On Monday (but officially reported on Thursday), the Chicago White Sox signed ex-Colorado Rockies second basemen Jayson Nix to a one year, minor-league contract. While last week officially kicked off the offseason, the value moves figure to take some time before they begin rolling in.
This, however, is not the case with the Jayson Nix signing.
Nix, a 26-year-old second basemen, went from being a highly-regarded prospect, to a non-factor, back to a 'keep an eye on' candidate. While playing in Colorado's system, Nix has shown a fair amount of pop in his bat, coupled with decent speed and base-stealing abilities.
What Nix is best known for, however, is his glove. Rewinding back to early in the 2008 year, Kevin Goldstein asserted that Nix had won the second base job with his glove. His fielding was so good, that as a full time second basemen, Goldstein figured Nix to be one of the top fielders in the game.
Goldstein concludes that Nix is a "superb" fielder, with great hands and is quick enough to get to a lot of balls in the hole.
Looking back at Nix's prospect card, where he rated as a two-star prospect, we see that he is given praise for having 'plus speed' and 'gap power' as his main hitting tools. While these tools would obviously be better suited in the National League and at Coors Field, US Cellular Field is one of the next best locations for Nix to rejuvenate his career.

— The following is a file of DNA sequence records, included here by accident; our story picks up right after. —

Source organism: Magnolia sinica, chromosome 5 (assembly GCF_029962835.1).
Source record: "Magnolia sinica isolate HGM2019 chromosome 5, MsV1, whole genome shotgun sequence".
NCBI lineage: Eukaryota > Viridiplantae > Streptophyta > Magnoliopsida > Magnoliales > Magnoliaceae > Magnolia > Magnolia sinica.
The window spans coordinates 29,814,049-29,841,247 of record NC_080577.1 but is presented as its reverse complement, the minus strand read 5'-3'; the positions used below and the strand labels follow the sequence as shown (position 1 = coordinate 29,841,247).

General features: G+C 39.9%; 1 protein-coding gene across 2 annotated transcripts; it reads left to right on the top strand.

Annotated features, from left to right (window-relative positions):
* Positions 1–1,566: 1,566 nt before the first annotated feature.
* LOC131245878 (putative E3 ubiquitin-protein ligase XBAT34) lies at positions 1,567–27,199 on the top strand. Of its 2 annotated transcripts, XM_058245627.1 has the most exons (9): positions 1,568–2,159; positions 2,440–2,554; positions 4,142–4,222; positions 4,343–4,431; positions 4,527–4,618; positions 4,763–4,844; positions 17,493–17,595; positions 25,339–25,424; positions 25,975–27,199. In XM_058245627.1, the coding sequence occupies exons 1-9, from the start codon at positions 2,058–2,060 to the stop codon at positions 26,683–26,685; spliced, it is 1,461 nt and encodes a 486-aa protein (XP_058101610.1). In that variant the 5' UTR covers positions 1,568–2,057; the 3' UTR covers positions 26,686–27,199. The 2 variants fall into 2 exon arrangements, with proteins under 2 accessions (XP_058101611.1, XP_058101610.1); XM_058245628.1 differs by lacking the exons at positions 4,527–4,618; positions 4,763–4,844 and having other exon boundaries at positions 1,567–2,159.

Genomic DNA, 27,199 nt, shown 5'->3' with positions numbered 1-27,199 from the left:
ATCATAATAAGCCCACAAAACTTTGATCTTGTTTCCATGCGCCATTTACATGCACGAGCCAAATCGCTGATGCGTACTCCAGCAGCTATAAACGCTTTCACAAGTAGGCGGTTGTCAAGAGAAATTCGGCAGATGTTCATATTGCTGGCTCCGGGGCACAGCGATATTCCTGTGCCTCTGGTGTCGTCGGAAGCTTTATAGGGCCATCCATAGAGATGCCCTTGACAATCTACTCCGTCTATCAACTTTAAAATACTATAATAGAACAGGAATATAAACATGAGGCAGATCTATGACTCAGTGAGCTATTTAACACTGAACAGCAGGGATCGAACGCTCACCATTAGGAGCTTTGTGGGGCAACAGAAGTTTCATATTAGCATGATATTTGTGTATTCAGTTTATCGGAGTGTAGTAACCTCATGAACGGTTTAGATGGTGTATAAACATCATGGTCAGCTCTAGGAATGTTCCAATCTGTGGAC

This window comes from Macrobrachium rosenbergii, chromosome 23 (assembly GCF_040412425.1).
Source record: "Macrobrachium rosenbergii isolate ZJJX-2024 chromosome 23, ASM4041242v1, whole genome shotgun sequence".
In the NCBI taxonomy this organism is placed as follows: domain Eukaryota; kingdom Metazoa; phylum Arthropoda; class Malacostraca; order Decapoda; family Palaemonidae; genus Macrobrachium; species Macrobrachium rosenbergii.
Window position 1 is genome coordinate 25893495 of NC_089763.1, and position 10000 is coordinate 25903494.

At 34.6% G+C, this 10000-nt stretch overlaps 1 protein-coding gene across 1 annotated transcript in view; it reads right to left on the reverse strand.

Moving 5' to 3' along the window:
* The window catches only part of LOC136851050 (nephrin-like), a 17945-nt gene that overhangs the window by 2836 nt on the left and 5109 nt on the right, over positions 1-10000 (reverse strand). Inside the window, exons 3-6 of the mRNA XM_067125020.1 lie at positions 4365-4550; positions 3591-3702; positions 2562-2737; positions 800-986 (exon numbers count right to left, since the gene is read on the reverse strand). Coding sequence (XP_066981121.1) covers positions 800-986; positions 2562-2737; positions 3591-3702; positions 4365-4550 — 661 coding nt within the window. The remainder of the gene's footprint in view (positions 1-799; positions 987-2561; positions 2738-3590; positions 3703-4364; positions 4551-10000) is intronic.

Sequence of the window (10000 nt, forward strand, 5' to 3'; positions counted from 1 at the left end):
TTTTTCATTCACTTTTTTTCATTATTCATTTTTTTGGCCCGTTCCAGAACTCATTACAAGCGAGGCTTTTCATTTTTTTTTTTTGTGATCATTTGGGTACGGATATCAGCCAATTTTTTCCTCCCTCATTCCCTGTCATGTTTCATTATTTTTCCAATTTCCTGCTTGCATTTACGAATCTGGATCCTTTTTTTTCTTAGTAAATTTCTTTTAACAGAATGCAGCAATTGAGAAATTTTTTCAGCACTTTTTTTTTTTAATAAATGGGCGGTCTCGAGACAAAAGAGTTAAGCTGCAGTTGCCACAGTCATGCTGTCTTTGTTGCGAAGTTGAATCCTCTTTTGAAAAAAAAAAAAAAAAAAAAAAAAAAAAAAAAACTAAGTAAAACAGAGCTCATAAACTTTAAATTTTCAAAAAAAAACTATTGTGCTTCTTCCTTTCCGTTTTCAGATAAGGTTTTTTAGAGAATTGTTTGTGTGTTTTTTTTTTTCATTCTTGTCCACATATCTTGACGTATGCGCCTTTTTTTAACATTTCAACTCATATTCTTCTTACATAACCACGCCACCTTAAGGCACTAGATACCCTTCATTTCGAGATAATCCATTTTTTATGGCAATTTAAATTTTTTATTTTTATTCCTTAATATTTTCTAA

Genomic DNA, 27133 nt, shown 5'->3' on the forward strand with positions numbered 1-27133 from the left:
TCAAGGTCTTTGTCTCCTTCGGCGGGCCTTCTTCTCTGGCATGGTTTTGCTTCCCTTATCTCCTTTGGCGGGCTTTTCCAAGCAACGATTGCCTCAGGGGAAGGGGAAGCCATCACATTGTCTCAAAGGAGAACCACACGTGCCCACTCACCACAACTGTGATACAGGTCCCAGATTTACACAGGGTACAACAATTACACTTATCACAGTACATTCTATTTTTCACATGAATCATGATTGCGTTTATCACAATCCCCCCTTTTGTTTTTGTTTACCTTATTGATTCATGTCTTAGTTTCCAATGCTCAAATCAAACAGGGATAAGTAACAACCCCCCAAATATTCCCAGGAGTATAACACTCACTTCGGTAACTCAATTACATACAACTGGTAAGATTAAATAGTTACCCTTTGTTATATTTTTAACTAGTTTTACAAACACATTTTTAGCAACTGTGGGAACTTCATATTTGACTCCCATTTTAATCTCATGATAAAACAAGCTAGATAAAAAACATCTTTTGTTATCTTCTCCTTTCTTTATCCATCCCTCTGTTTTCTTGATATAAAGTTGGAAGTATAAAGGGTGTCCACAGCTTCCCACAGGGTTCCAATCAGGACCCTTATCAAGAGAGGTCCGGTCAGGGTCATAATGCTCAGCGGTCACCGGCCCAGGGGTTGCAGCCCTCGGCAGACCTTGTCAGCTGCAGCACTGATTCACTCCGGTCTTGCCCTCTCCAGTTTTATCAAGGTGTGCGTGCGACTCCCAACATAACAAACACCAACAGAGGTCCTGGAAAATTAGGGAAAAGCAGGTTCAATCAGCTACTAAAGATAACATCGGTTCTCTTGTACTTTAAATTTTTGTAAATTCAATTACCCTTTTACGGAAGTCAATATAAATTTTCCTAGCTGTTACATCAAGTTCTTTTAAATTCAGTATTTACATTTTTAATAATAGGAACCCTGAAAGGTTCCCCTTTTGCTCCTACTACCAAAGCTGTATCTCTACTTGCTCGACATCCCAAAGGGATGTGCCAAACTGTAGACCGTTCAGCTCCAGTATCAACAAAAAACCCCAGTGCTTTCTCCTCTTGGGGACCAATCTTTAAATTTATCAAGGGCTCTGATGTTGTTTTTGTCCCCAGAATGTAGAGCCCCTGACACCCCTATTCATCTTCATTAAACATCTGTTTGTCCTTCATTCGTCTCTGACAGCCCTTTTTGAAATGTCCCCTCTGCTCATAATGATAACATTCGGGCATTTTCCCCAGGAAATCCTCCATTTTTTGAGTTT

What is it that makes this move so special that it is worthy of being written about? Let us consider the free agent market for second basemen (courtesy MLBTradeRumors):
- Willie Bloomquist (31)
- Craig Counsell (38)
- Ray Durham (37)
- Damion Easley (39)
- David Eckstein (34)
- Mark Grudzielanek (39) - Type B
- Jerry Hairston Jr. (33)
- Orlando Hudson (31) - Type A
- Tadahito Iguchi (34)
- Jeff Kent (41) - Type B
- Felipe Lopez (29)
- Mark Loretta (37) - Type B
- Ramon Martinez (36)
- Pablo Ozuna (34)
- Nick Punto (31)
- Luis Rivas (29)
Let's first look at this list from an age/potential perspective. The age of the players is next to their respective names in brackets, and as you can see, there are only two players whom are under the age of 31. In fact, the majority of the players on this list are age 34 or older, and what a team will get out of these players is difficult to know.
Of the two players still in the prime years of their career, neither are substantially superior with the bat then Nix.
Next, let us look at the fielding abilities of the players available. According to The Fielding Bible, Jeff Kent, Ray Durham, Felipe Lopez, and David Eckstein were among the worst fielders in all of Major League Baseball during the 2008 season. Despite being better hitters, the cost, plus iron gloves, will certainly balance out the values, even favoring Nix.
Lastly, the offensive output that each player can be expected to provide. While it will take a major step forward for Nix to become a force with his bat, it is reasonable to assume league-average production. That said, how many players from the list of free agents can we knock off that will be substantially worse then league average? Luis Rivas, Nick Punto, Ramon Martinez, Pablo Ozuna, Tadahito Iguchi, Damion Easley, Craig Counsell, and Willie Bloomquist can all be knocked off the list. Not one of these players can be counted on for an OPS above .650, let alone cracking .700.